Top 6 Scuba Diving Myths

Over the years, we have heard many ‘myths’ about scuba diving that simply are not true. In fact, many of these so called scuba diving myths stop people like you from even attempting scuba diving in the first place!

Not anymore, Not on our watch!

After years of correcting scuba diving myths or concerns from our customers here at Coconut Tree Divers in Roatan Honduras we found it time to officially bust some of these ugly myths!

A band of Spotted Eagle Rays spotted and captured by our DMT Jana Fireblue

Top 5 scuba diving myths that need to be BUSTED…

MYTH 1: A scuba divers tank is filled with pure oxygen.

We often hear people refer to a divers tank as an ‘oxygen tank,’ implying the tank is made up of purely oxygen. However, a divers tank is not filled with 100% oxygen, it is actually filled with ordinary surface air. Containing about 21% oxygen and 79% nitrogen! Not quite the percentage combo you may have expected huh?!

So next time you hear someone refer to the cylinder strapped to your back as an ‘oxygen tank’ you can take pride in knowing the true facts: surface air for the win!

Instructor Racheal on side mount!
MYTH 2: You must be in excellent shape, young, and a killer swimmer.

We hear these concerns all the time so lets break it down:

You do not have to be super in shape to dive, you simply need to be a relatively healthy individual with a some what average fitness level. Let us put it to you this way, people from ages 10 to 80 are out there diving right now. Yes 80! Meaning there is no age limit. If you are willing and able then you CAN scuba dive, we see a broad range of all ages, shapes, and sizes come to dive. If there is a will, there is a way!

As for the swimming part, a basic level of swimming is required. In order to achieve your open water certification you are required to swim 200 yards and float for 10 minutes. However there is no time limit or technique required, so as long as you can doggy paddle or frog kick your way through it you are golden! In fact, while diving the goal is to move a little as possible and not use your arms, letting your fins and the water do most of the work!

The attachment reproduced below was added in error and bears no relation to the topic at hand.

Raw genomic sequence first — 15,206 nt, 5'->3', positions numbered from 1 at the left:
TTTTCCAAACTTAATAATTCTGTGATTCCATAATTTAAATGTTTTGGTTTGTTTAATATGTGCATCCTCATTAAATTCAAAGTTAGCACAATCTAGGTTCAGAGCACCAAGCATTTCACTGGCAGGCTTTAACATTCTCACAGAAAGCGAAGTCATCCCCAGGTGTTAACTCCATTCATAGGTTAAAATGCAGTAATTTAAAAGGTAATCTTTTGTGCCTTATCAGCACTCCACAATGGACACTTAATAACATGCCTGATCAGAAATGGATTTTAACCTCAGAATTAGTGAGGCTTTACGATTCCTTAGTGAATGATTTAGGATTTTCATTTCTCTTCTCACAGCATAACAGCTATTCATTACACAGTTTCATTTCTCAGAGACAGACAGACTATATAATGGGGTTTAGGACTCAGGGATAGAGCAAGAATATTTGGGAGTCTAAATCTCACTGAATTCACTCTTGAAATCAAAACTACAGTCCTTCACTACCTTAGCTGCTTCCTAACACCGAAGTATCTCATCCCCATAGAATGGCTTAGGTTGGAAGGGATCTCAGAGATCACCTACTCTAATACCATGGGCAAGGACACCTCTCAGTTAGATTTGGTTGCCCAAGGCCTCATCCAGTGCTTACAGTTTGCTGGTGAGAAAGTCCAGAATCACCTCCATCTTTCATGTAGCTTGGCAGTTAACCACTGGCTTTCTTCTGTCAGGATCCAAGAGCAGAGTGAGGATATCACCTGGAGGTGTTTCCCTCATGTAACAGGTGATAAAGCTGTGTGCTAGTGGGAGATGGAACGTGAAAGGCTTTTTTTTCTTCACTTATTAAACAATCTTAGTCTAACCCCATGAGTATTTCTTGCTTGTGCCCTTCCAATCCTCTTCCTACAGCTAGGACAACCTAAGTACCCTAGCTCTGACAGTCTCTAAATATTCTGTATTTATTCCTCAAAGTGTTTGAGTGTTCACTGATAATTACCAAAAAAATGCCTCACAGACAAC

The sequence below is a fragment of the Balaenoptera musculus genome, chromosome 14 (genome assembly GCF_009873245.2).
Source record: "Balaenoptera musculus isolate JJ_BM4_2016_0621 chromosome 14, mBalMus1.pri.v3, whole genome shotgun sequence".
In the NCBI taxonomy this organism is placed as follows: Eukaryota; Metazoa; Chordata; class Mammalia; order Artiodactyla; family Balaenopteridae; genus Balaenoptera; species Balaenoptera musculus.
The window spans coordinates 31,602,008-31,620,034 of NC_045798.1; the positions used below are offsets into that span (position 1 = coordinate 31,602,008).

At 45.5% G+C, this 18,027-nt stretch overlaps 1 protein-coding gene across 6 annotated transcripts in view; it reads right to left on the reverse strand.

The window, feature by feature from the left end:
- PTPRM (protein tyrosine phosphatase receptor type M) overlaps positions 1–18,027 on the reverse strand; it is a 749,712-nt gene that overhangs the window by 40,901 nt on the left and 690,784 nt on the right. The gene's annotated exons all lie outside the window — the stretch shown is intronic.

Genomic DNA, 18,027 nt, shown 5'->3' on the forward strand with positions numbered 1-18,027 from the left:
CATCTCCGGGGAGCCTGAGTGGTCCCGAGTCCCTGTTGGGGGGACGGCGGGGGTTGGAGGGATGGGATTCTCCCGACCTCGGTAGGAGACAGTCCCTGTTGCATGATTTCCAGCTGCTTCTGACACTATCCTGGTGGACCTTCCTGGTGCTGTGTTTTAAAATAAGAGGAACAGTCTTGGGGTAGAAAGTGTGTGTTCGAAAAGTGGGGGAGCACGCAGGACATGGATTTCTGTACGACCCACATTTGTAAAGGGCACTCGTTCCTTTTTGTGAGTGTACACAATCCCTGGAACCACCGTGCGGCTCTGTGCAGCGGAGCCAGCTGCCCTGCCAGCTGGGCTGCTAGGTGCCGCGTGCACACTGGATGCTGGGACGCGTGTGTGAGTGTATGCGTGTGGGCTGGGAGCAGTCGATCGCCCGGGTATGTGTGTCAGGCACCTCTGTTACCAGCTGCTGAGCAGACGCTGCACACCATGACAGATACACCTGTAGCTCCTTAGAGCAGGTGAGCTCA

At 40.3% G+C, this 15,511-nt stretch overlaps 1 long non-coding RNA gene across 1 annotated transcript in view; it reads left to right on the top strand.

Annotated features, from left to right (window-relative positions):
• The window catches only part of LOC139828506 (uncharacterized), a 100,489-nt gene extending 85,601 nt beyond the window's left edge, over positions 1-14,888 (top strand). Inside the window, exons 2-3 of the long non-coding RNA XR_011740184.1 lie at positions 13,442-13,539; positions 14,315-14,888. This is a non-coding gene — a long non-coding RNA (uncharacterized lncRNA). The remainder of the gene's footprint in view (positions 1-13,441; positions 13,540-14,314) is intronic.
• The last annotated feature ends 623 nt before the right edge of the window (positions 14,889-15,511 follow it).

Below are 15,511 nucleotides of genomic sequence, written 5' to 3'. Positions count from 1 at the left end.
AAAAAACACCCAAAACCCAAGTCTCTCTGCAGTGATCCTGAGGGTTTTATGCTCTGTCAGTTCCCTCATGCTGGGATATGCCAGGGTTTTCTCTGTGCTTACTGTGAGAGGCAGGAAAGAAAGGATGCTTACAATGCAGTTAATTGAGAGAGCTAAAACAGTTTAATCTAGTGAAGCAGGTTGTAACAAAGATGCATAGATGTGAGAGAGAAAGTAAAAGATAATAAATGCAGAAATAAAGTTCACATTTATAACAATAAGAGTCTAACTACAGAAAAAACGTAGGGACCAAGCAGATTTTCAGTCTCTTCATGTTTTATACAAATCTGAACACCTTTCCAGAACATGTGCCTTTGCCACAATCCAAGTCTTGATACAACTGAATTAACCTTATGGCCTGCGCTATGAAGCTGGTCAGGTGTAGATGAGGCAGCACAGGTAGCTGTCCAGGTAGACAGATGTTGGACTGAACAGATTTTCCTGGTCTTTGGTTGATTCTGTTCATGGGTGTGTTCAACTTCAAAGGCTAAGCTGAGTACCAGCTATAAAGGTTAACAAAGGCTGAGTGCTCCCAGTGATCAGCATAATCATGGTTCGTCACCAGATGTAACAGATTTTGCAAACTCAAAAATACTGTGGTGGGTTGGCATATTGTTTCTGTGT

Man, the movie Jaws really did us in, because the truth is sharks are really not that dangerous! Out of about the 400 species of sharks only a few have been known to be aggressive towards humans, all of which are typically never encountered by divers. Most sharks feast on food much smaller than any scuba diver, and pose no threat to humans. Actually, most divers consider a shark sighting a very wonderful experience as they can be so rare to spot! Seeing a shark for the first time is a thrilling memory no diver forgets.

Simply stay in your lane, do not attack the shark and the shark will not attack you! Forget the exaggeration you saw in Jaws, follow the instructions from your dive lead and you will be just fine!!

a shark in the water
Scary or cute? #sharkchillin
MYTH 4: Getting your open water takes too long

We get it, you come on a hard earned tropical vacation and do not want to spend that time studying dive theory or watching videos in a class room. Totally understandable.